In the final assembly step, we’ll attach the servo motor to the micro:bit with alligator clips. Connect the clips to the servo motor by inserting the alligator clip ends into the holes in the acrylic and clamping them onto the accessible portion of the paper clip. On the micro:bit side, open the jaws of the alligator clip widely and clamp them over the micro:bit pins so that one jaw of the clip sits in the hole and the other side of the clip grips the bottom edge of the micro:bit.
Make the following connections with the alligator clips:
|Positive Voltage (+)||3V|
Optional Build Step 7: Providing additional power for the servo
You may find the Micro:Bit doesn’t provide enough power to drive the servo motor. If this is the case, connect the
3xAAA battery pack to the circuit following this support document from Micro:Bit
Step 5: TEST THE ROBOT WITH CODE
Test your creation!
Students will write programs which send commands to the servo motor to make the robot’s head move . The micro:bit will need to be connected to a computer with a micro USB cable. You can insert the micro USB cable to the micro:bit connector without removing the micro:bit from the robot, as shown above. If you have never coded a micro:bit before, the microbit.org site has a getting started guide here.
A comprehensive introduction to connecting and coding a servo motor with a micro:bit is available here.
Below are some different ideas for programming the micro:bit to control the robot:
Activity 1: Animated Swiveling Head
On the MakeCode site, the code blocks to control a servo motor are on the Pins menu, found on the Advanced menu list. The “servo write pin” code block sets the motor position in a range of 0-180 degrees. The robot’s head is upright at 90 degrees. Setting the value 0 degrees tilts it left and sending it to 180 degrees tilts it right.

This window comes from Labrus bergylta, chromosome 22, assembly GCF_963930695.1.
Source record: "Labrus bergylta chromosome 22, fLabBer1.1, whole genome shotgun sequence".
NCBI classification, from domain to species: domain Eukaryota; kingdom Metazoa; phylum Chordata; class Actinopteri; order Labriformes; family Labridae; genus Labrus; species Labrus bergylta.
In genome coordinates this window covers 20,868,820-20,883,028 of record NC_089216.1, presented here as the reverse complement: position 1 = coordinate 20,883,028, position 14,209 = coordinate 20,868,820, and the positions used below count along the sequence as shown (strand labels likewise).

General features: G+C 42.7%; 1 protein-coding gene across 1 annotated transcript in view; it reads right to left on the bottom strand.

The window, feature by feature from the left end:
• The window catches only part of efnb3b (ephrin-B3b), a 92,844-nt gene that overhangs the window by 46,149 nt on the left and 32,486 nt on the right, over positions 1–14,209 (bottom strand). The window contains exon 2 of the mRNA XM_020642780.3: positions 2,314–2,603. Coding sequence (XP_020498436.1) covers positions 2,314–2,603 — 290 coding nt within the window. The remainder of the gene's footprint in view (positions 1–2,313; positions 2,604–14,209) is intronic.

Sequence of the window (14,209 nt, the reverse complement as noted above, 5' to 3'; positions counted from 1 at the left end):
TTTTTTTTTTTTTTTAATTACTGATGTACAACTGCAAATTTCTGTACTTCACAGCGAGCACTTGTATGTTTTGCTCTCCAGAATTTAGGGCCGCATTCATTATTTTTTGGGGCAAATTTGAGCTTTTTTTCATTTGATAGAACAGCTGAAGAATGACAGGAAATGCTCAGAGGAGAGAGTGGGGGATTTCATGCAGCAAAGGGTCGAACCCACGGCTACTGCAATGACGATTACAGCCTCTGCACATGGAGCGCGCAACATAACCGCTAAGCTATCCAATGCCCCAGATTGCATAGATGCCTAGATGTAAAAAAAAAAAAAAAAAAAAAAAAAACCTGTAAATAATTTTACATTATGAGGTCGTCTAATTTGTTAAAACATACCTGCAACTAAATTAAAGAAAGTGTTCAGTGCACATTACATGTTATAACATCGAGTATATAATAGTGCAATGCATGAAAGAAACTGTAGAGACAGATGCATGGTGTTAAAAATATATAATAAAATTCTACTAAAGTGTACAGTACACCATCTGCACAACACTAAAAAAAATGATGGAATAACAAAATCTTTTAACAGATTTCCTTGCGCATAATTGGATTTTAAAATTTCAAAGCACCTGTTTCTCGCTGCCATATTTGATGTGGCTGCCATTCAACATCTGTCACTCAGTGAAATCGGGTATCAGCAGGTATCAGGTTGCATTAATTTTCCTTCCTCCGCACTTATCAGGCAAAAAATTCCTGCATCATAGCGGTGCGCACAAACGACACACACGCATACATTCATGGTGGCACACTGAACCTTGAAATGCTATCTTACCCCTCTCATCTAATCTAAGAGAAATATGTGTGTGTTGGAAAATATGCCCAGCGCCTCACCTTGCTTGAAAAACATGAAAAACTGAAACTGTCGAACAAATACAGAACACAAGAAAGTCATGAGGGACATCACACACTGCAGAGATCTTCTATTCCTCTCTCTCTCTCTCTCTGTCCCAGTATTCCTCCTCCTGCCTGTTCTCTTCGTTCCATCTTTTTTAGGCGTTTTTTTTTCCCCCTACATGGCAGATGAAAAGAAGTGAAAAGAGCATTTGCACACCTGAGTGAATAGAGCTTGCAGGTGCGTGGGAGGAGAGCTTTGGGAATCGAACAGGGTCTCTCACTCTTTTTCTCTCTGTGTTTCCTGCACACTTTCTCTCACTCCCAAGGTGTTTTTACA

The code above is a simple program which alternates swiveling the robot’s head left and right. The pause statements between the servo control blocks are necessary to allow the servo enough time to travel to the specified position. You can open up this program in a MakeCode browser window by clicking this link.
Point out to the students that when they use the servo code blocks inside the MakeCode code editor, a virtual servo motor appears in the emulator window at the left side of the editor window. They will be able to preview the motion of the servo in the code editor before downloading their code to the micro:bit.
Have the students download and run the code on their robot. Ask them to observe the motion of the servo motor controlling the robot’s head. How long does it take for the servo to travel from one position to the other? Does it stop at exactly the same place each time it rotates?
Once students have successfully run this code, challenge them to modify the program to change the robot’s motion. Remind them that each time they alter the program, they’ll need to download it to the micro:bit to see their modifications work. Here are some ideas for students to try:
- Change the servo motor code blocks to send the robot’s head to different positions. Which values will result in the head moving just a little bit? Which values will send the head to the right and which to the left?
- Change the time of the pauses between servo motor blocks to make the robot’s head movements occur more or less frequently.
- Add additional servo motor code blocks and pause code blocks to the program to create a more complicated pattern of motion. For a bigger challenge, ask the students to find a song they like and see if they can code the robot to move his head with the beat.
Activity 2: Push Button Control
The code above is a simple program that tilts the robot’s head one way when button “A” is purchased and the other way when button “B” is pushed. This program may be opened directly in the MakeCode environment by clicking on this link.